But also, I’ve been looking forward to having more time for paddling and biking. With more time to train, I was hoping I could try to do the Adirondak Canoe Classic. Unfortunately I’ve been having massive problems with pain in my hips and butt. This summer, I actually had to stop paddling during races to lift my butt out of the seat a few times to relieve the pain. And that pain has gotten worse over the last few months. I can’t paddle, or even sit in a car or a desk chair for more than 45 minutes without being in intense pain. In our recent trip to BC, there were several times I thought I was going to scream I was in so much pain. If I can’t find a solution for the pain, I’m not sure what I’m going to do.

That’s also going to impact my other major goal of retirement – traveling with Vicki. Again, I’m not looking forward to long car rides. Flying business class seems acceptable, especially those amazing pods we got on the flight home from BC. And let’s not even think about what the new COVID variant might mean to our booked Viking cruise.

So I guess task # 1 of the new year will be pounding the desk at my doctor until I get a solution to my pain problems or medication to manage them.

Cautiously optimistic on the pain front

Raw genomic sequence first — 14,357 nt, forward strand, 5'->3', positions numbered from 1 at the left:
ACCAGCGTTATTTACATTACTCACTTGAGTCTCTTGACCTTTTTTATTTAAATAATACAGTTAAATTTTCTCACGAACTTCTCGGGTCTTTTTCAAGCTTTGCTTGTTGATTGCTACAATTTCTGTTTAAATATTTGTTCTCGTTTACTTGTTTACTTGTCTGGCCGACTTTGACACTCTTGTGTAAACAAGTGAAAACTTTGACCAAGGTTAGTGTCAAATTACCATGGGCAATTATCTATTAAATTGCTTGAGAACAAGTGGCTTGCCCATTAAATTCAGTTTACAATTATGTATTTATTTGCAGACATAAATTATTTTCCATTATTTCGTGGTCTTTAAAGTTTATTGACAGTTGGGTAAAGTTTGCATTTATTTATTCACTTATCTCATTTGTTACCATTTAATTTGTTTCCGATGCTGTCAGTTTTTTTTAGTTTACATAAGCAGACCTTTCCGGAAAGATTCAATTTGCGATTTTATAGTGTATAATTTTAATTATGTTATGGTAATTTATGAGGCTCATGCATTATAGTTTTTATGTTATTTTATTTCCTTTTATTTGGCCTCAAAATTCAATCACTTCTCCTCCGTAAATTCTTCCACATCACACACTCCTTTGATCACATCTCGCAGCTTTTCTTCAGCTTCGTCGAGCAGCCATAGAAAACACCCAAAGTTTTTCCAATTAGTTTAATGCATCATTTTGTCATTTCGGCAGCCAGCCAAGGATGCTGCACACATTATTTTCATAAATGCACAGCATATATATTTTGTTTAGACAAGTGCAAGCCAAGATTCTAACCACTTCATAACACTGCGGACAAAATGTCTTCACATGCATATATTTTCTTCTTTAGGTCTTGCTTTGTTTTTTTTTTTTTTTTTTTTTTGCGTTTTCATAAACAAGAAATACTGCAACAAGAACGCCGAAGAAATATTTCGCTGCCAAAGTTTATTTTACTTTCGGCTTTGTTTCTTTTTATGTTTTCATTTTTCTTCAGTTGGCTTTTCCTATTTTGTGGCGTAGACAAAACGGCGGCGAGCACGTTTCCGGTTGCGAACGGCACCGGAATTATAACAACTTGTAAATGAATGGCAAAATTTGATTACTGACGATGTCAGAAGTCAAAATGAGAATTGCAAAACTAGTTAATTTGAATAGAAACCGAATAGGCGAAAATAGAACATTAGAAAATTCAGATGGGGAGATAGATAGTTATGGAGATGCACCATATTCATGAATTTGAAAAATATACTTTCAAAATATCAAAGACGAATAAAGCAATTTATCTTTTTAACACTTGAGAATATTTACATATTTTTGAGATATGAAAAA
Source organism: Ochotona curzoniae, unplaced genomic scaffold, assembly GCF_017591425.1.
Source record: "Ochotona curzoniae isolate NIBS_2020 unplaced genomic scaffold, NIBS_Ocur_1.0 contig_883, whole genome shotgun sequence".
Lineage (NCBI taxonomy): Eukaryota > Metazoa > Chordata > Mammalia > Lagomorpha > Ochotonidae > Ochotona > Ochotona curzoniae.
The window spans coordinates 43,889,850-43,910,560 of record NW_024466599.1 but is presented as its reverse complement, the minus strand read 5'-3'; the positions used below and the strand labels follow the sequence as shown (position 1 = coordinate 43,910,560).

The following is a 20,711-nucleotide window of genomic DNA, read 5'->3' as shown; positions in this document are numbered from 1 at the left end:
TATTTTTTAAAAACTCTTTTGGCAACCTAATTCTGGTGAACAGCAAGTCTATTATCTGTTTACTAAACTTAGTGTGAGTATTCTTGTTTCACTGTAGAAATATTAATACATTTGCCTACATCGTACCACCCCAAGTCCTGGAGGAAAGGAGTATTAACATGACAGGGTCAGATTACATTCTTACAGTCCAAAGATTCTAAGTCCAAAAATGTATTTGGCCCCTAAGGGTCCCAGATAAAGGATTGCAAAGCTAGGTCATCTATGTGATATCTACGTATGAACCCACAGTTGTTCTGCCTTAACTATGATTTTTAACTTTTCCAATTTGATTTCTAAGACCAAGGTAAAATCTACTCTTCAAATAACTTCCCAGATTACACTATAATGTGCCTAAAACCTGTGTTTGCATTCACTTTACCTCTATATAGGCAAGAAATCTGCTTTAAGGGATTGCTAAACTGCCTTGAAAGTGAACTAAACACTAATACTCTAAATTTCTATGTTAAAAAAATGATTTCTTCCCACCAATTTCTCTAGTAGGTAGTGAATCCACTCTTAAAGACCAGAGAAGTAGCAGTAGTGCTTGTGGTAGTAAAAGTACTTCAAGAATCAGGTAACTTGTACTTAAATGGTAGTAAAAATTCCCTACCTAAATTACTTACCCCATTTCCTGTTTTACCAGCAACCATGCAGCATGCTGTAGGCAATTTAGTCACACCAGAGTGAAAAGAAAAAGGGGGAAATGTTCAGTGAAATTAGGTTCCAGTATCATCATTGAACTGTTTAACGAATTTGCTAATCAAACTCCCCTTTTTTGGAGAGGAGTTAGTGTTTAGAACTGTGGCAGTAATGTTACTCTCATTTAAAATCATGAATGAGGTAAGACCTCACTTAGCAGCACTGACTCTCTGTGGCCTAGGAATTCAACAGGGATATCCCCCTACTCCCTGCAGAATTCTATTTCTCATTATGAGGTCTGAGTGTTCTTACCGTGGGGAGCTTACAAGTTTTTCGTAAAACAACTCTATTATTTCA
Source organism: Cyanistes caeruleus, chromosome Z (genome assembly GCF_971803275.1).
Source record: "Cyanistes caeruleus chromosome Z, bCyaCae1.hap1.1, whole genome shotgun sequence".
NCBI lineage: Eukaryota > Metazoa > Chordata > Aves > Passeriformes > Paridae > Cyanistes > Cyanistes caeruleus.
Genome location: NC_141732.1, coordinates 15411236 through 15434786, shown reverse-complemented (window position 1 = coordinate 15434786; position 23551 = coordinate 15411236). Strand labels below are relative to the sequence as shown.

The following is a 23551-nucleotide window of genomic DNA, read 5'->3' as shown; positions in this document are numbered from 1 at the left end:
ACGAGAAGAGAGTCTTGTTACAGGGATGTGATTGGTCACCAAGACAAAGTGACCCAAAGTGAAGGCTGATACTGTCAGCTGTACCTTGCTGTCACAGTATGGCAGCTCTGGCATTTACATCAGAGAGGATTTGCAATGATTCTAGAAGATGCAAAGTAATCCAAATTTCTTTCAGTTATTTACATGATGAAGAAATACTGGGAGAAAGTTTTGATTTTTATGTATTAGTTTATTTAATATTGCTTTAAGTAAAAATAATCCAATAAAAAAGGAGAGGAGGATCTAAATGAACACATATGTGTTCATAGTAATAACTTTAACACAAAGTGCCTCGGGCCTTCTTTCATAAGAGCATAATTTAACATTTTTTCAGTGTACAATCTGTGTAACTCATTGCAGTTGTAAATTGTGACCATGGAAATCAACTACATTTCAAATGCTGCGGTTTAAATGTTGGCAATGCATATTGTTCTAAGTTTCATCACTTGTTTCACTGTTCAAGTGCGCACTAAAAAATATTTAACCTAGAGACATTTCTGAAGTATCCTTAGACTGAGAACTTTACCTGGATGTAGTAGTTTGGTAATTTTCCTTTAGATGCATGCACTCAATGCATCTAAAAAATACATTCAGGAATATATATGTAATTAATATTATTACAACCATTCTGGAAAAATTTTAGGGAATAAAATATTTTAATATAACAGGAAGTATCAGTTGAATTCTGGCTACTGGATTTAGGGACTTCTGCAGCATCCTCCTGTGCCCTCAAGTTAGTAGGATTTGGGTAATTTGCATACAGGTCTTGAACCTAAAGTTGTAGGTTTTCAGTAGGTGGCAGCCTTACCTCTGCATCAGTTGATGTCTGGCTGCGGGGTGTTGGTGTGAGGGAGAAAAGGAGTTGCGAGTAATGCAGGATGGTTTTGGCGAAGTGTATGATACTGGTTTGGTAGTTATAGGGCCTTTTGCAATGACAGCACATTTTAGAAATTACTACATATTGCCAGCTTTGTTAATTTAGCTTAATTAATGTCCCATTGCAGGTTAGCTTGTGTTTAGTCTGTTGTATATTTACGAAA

This morning, the intense pain I had in the left hip is almost completely gone. I can sort of feel it lurking at the edge, but it’s not actually causing me any pain. The other, more familiar pain in the right hip has been fading slowly over the last two days and I think it will be away (on vacation) quite soon.

In much, much better news, my shoulder is doing better. A little while ago I blogged about how hopeless I felt because when I did my physio exercises, I’d be in pain for 3 or 4 days afterwards, which meant I wasn’t doing them often enough. A day or two later I saw my doctor and he did something where he had me lying down on my back and he reached under me and pushed his fingers into the base of my trapezius muscle and pushed down on my shoulder. That very day, I did my physio exercises and wasn’t in pain the next day. So I erged a bit that day, and I wasn’t sore the next day. So I did my physio, etc. After my business trip (where I didn’t do my physio or my erging, although I did try to stretch), the pain was starting to come back a bit, so my physiotherapist suggested that I just lie down on the floor with a tennis ball under my back, and relax and let my shoulder come back down to the floor. I’ve been doing that (although with a dog toy rather than a tennis ball, because that’s what I have to hand), and it helps a lot, although not as completely as what my doctor did. It might be time to start seeing a massage therapist again. But meanwhile, I’m erging!